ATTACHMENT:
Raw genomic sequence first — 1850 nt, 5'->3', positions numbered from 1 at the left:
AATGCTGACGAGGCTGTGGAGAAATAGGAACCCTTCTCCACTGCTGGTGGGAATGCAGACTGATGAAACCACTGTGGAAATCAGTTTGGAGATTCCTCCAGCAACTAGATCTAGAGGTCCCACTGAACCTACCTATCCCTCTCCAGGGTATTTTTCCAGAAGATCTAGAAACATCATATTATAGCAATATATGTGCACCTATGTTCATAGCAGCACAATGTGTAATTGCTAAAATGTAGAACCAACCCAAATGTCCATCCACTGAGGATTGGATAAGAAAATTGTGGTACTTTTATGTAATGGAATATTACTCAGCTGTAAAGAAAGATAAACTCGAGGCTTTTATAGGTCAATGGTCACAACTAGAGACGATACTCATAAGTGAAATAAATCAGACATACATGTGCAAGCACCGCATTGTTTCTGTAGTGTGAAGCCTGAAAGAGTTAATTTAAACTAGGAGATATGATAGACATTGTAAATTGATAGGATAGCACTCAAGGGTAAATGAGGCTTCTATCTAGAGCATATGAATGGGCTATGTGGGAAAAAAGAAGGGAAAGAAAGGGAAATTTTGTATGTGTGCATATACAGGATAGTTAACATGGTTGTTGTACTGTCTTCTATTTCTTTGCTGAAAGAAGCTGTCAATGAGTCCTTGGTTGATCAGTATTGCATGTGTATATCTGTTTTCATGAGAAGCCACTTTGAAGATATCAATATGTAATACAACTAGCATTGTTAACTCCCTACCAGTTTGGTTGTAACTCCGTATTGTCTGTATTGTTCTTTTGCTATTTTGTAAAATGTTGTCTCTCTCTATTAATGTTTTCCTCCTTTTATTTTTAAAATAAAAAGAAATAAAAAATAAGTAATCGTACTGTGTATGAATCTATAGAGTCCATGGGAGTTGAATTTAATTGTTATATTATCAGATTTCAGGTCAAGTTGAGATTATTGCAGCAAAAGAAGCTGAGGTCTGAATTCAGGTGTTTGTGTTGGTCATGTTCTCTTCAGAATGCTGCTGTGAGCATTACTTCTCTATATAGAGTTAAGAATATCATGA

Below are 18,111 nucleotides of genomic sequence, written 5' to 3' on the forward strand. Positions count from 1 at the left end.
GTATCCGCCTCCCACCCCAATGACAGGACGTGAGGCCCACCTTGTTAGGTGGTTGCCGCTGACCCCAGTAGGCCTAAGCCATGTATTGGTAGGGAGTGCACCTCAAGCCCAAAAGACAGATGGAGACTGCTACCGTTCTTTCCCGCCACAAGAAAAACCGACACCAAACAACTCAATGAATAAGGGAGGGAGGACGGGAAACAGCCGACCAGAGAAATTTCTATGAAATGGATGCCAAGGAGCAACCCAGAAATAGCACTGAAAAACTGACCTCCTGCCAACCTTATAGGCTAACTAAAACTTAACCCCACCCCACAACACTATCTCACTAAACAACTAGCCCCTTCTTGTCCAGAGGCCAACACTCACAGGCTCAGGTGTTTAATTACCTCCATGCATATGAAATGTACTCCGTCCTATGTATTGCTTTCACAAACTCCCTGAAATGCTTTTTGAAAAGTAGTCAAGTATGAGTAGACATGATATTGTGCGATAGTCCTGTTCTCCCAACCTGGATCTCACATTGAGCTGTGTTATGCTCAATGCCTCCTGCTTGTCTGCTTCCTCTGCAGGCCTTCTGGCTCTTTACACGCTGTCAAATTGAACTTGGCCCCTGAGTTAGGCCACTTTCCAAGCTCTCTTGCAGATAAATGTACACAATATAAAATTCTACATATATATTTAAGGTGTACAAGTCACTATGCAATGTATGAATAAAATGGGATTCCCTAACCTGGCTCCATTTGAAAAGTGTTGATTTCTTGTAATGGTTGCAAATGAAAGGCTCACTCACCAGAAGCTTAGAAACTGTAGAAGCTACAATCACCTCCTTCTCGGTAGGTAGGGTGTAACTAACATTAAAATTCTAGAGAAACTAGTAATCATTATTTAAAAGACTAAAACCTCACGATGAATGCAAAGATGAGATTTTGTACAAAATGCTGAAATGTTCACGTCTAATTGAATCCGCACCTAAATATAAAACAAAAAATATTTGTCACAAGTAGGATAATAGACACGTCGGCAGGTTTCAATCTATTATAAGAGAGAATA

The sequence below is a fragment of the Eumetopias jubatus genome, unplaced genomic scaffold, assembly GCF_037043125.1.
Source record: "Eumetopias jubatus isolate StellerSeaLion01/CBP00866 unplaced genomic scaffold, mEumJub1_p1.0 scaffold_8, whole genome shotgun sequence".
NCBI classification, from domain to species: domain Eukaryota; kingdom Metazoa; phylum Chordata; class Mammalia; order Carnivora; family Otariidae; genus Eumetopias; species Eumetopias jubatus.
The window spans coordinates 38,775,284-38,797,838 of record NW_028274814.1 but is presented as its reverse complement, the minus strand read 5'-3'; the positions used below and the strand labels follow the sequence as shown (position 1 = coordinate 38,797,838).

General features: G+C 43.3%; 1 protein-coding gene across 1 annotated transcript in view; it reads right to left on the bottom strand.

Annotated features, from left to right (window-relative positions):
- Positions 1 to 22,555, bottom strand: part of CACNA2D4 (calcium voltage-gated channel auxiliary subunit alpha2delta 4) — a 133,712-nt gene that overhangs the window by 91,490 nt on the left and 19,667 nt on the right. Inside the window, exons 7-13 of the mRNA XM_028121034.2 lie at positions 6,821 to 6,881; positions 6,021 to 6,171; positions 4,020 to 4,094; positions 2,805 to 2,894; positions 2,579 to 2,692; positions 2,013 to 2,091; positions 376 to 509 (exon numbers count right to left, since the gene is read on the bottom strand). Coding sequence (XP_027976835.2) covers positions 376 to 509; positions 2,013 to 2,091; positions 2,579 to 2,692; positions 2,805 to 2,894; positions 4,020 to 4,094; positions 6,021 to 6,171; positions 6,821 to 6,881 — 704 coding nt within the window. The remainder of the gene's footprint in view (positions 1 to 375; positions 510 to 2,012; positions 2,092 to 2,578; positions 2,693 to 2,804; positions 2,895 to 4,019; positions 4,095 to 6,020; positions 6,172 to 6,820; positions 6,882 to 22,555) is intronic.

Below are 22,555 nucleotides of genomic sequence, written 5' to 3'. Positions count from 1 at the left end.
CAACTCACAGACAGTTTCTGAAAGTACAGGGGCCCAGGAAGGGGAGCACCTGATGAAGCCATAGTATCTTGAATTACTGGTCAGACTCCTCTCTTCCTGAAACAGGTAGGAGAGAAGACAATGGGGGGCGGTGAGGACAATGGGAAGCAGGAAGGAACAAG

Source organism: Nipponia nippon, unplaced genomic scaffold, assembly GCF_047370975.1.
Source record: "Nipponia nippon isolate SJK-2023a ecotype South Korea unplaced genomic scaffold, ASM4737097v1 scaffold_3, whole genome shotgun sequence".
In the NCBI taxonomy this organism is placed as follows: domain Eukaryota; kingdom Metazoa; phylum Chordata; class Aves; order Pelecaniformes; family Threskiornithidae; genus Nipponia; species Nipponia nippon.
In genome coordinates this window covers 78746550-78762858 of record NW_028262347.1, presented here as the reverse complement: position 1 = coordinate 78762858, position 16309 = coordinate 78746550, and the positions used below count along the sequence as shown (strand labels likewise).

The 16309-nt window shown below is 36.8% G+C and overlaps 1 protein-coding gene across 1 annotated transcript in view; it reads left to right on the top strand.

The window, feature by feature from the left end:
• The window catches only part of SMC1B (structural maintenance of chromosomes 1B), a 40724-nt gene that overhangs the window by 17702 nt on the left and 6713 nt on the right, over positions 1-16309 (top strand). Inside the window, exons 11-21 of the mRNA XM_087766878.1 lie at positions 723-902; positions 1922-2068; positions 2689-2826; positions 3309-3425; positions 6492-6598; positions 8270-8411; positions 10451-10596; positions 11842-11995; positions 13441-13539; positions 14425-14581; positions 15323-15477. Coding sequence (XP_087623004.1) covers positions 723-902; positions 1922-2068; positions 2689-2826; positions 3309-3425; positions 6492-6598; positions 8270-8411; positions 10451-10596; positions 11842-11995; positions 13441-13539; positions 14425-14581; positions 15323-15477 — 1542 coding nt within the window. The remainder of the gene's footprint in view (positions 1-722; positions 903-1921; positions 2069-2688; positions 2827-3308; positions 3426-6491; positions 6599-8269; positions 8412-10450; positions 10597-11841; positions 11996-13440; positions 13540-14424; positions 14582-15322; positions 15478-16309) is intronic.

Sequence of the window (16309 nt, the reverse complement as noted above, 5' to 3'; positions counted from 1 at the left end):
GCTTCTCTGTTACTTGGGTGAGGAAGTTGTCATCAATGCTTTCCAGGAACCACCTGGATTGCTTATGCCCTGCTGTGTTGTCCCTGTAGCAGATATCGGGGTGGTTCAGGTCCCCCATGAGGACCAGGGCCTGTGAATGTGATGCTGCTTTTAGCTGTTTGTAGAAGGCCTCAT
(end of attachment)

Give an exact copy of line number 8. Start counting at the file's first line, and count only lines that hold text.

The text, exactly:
The window spans coordinates 38,775,284-38,797,838 of record NW_028274814.1 but is presented as its reverse complement, the minus strand read 5'-3'; the positions used below and the strand labels follow the sequence as shown (position 1 = coordinate 38,797,838).